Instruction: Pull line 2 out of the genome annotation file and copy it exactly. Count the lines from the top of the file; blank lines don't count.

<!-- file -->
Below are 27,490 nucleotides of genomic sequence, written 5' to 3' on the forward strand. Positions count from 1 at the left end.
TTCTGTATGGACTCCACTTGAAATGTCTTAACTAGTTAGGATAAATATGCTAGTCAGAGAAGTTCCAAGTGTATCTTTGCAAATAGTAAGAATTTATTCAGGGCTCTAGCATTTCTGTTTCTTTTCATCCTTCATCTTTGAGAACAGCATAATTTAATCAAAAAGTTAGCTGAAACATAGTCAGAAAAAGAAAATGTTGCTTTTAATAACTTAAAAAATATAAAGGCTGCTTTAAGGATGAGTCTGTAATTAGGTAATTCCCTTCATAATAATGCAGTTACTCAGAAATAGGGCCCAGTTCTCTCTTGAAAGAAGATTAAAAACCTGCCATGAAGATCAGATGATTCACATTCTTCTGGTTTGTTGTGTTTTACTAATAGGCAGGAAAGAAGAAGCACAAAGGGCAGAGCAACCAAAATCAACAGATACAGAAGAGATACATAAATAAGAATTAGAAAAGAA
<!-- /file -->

TTCTGTATGGACTCCACTTGAAATGTCTTAACTAGTTAGGATAAATATGCTAGTCAGAGAAGTTCCAAGTGTATCTTTGCAAATAGTAAGAATTTATTCAGGGCTCTAGCATTTCTGTTTCTTTTCATCCTTCATCTTTGAGAACAGCATAATTTAATCAAAAAGTTAGCTGAAACATAGTCAGAAAAAGAAAATGTTGCTTTTAATAACTTAAAAAATATAAAGGCTGCTTTAAGGATGAGTCTGTAATTAGGTAATTCCCTTCATAATAATGCAGTTACTCAGAAATAGGGCCCAGTTCTCTCTTGAAAGAAGATTAAAAACCTGCCATGAAGATCAGATGATTCACATTCTTCTGGTTTGTTGTGTTTTACTAATAGGCAGGAAAGAAGAAGCACAAAGGGCAGAGCAACCAAAATCAACAGATACAGAAGAGATACATAAATAAGAATTAGAAAAGAA